Getting to the essence of it
David Goodson | 7/25/2019, 11:19 a.m.
If you are a connoisseur of that pure, raw, well essence of what Black music, nope scratch that, Black CULTURE is about, the 2019 ESSENCE Festival was where you needed to be. The numbers show that people showed in abundance with more than half a million attendees attracted to New Orleans on the Fourth of July weekend for a historic 25th anniversary celebration representing one of the largest gatherings in the event’s history. Forever First Lady Michelle Obama commanded the main stage at the sold-out Superdome on Saturday, July 7, for her first ESSENCE Festival headline appearance. Throughout the weekend, seven 2020 presidential candidates joined Power Stage segments at the Ernest N. Morial Convention Center to directly engage the influential audience of Black women in attendance and share plans and policies to address some of the most pressing issues. In addition, the debut of the ESSENCE Global Black Economic Forum connected attendees with accomplished leaders and chief executives including Walmart CEO Doug McMillon, Chase Consumer Banking CEO Thasunda Duckett, Kaiser Permanente Chairman and CEO Bernard Tyson, New Orleans Mayor LaToya Cantrell, Twitter and Square CEO Jack Dorsey, and TDJ Enterprises CEO T.D. Jakes, among others.
“The 25th anniversary ESSENCE Festival represented a truly transformative global homecoming celebration for Black women and the Black community,” said ESSENCE Chief Executive Officer Michelle Ebanks. “This year’s extraordinary turnout reflects ESSENCE’s uniquely powerful engagement of Black women around personal empowerment, community and culture as only ESSENCE can.”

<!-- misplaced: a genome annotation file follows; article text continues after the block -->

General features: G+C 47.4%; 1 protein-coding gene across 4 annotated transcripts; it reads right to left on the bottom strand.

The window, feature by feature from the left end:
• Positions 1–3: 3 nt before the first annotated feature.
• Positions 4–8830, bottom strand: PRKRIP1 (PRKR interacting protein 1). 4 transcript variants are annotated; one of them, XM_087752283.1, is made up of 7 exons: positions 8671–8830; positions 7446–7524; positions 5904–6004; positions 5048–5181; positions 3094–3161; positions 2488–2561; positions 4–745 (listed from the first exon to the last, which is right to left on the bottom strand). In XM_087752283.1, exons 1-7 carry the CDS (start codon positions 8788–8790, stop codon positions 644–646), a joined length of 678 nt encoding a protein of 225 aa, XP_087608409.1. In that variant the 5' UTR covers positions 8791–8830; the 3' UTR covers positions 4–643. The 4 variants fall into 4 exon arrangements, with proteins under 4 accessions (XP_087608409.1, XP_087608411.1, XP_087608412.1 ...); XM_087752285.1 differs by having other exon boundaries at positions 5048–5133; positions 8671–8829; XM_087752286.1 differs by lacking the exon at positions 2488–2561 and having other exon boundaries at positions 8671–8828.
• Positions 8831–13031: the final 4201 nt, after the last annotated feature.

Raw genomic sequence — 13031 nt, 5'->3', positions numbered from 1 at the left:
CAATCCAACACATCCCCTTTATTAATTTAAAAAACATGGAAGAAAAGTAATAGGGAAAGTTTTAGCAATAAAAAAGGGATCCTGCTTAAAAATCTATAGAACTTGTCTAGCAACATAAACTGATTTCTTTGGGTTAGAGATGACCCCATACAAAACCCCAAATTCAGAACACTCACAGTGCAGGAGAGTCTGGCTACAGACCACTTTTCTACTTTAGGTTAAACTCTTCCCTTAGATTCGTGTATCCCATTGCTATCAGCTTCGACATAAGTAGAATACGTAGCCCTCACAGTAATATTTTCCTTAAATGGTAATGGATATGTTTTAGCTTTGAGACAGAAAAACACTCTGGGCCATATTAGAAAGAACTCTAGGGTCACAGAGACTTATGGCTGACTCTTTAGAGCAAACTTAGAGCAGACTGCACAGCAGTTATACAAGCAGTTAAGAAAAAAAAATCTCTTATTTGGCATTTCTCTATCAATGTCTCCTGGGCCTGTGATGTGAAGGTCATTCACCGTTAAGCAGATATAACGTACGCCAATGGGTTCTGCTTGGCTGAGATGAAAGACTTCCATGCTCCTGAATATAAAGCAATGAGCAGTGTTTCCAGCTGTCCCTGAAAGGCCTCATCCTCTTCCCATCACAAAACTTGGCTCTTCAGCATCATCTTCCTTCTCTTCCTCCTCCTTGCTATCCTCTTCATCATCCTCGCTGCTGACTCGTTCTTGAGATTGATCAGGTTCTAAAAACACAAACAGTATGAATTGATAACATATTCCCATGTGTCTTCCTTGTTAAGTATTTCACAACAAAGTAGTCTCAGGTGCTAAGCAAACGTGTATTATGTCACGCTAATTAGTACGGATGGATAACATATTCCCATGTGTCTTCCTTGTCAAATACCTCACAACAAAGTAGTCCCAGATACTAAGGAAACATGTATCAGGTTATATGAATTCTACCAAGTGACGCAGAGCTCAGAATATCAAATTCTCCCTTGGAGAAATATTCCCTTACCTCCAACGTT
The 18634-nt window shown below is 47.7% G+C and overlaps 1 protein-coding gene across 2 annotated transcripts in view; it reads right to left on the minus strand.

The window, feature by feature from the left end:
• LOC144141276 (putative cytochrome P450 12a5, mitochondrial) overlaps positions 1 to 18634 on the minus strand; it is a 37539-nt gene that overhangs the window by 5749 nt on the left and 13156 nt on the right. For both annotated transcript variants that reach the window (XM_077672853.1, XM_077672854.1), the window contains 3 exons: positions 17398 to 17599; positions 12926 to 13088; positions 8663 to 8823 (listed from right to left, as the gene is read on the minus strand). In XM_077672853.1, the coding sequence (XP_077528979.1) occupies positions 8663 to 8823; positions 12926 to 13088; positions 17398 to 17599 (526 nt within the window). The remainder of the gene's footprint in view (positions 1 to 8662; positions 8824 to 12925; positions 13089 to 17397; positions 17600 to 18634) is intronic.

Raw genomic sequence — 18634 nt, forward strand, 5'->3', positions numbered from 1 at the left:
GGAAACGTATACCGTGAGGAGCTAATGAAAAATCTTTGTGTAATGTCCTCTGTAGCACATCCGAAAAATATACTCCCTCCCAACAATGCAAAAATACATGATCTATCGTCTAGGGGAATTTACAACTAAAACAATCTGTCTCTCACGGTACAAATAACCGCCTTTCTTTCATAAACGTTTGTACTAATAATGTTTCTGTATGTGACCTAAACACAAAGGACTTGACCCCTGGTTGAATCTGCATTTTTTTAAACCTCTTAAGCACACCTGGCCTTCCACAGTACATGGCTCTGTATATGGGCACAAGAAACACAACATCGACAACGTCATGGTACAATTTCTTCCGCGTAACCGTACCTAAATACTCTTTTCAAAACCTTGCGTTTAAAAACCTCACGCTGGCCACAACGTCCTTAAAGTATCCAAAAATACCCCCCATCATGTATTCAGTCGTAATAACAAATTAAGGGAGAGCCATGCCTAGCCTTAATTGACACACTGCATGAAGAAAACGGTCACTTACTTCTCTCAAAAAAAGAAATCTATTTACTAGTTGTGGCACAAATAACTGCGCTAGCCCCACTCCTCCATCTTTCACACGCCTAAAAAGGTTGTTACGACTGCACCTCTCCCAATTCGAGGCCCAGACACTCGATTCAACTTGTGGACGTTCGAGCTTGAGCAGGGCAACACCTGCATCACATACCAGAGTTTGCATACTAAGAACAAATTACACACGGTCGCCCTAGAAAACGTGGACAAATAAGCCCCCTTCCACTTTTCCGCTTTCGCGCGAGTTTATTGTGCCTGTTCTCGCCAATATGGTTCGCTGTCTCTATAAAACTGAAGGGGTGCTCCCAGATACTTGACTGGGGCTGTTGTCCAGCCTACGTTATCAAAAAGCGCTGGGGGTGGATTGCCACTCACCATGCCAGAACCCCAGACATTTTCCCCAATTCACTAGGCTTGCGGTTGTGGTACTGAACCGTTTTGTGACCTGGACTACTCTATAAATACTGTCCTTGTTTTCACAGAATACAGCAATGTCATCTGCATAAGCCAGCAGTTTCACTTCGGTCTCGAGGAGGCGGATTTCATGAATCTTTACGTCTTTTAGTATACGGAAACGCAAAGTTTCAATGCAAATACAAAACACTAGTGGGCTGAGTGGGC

Music, however, was front and center and the festival’s three-night concert series at the Louisiana Superdome featured Harlemites Teddy Riley, Teyana Taylor, Mase and Doug E Fresh, combined with fellow New York natives Mary J. Blige, Nas, Big Daddy Kane, Rakim, Biz Markie and the Force MD’s. Missy Elliott, H.E.R., Big Freedia, Davido, Pharrell Williams, Ronnie, Bobby, Ricky & Mike (RBRM), Sheila E., Timbaland, VanJess, 702, Brownstone, City Girls, El Debarge, Elle Varner, Ginuwine, Jacquees, Koryn Hawthorne, Lucky Daye and Scarface were but a few of the other acts that represented the rest of the states, even the diaspora. History was made when New Orleans native P.J. Morton re-recorded his live album “Gumbo” with features from Jojo, Luke James, Mia X, Pell, BJ the Chicago Kid and The Hamiltones.
Live album and the city of New Orleans? That was a combination that ironically forever shaped the face of Black music. Any idea how? Well, an album was recorded at the Saenger Performing Arts Center in New Orleans on Nov. 15, 1980. That band was a steady force in the industry, going gold on each of their previous four albums, and the live album highlighted just how special the band’s bond, particularly the lead vocalist’s, was with the city. In an interlude he said, “Some one asked me, ‘Why you recording your live album in New Orleans?’ I said, why not, ya dig?’”
That connection translated even on vinyl. To add extra zest, four studio cuts were added to the album and one song is in the discussions of greatest R&B songs ever, “Before I Let Go.” Anthony Hamilton did a special cover of two of the band’s golden hits, “Too Many Games” and “Can’t Get Over You?” before a video tribute saluted the group for what they contributed to the festival.
If you hadn’t guessed yet, the group is Frankie Beverly and Maze.
ESSENCE’s co-founder Ed Lewis showered the group with plaudits right before New Orleans Mayor LaToya Cantrell bestowed Beverly with a key to the city. An anxious Beverly offered, “I don’t want to get to cryin’. But I want to get to my music right now, okay?” Ebanks also honored the singer with a special award before the band shut down the city as they have for the first 15 years of the festival.
Love it when God’s work comes full circle.
Over and out. Holla next week. Til then, enjoy the nightlife.